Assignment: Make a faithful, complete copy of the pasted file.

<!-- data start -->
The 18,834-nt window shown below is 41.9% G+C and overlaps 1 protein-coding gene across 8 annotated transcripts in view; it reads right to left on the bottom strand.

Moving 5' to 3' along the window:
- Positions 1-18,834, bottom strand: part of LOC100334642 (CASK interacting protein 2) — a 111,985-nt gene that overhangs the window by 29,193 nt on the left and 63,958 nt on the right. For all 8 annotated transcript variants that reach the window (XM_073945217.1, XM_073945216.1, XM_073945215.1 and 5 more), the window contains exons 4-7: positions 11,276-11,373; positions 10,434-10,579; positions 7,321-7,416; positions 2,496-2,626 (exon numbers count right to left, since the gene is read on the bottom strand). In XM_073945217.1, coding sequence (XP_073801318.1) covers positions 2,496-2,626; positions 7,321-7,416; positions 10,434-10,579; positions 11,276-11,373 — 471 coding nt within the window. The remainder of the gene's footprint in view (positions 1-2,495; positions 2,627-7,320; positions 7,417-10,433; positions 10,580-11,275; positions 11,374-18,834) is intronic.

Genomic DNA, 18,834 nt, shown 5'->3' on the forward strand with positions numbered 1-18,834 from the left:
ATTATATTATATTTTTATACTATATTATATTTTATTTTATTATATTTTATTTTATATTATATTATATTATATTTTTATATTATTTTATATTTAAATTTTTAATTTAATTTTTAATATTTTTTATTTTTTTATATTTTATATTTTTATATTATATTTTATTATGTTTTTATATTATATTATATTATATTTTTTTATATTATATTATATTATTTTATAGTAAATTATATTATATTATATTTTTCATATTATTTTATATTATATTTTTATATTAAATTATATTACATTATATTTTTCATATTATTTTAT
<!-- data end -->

The 18,834-nt window shown below is 41.9% G+C and overlaps 1 protein-coding gene across 8 annotated transcripts in view; it reads right to left on the bottom strand.

Moving 5' to 3' along the window:
- Positions 1-18,834, bottom strand: part of LOC100334642 (CASK interacting protein 2) — a 111,985-nt gene that overhangs the window by 29,193 nt on the left and 63,958 nt on the right. For all 8 annotated transcript variants that reach the window (XM_073945217.1, XM_073945216.1, XM_073945215.1 and 5 more), the window contains exons 4-7: positions 11,276-11,373; positions 10,434-10,579; positions 7,321-7,416; positions 2,496-2,626 (exon numbers count right to left, since the gene is read on the bottom strand). In XM_073945217.1, coding sequence (XP_073801318.1) covers positions 2,496-2,626; positions 7,321-7,416; positions 10,434-10,579; positions 11,276-11,373 — 471 coding nt within the window. The remainder of the gene's footprint in view (positions 1-2,495; positions 2,627-7,320; positions 7,417-10,433; positions 10,580-11,275; positions 11,374-18,834) is intronic.

Genomic DNA, 18,834 nt, shown 5'->3' on the forward strand with positions numbered 1-18,834 from the left:
ATTATATTATATTTTTATACTATATTATATTTTATTTTATTATATTTTATTTTATATTATATTATATTATATTTTTATATTATTTTATATTTAAATTTTTAATTTAATTTTTAATATTTTTTATTTTTTTATATTTTATATTTTTATATTATATTTTATTATGTTTTTATATTATATTATATTATATTTTTTTATATTATATTATATTATTTTATAGTAAATTATATTATATTATATTTTTCATATTATTTTATATTATATTTTTATATTAAATTATATTACATTATATTTTTCATATTATTTTAT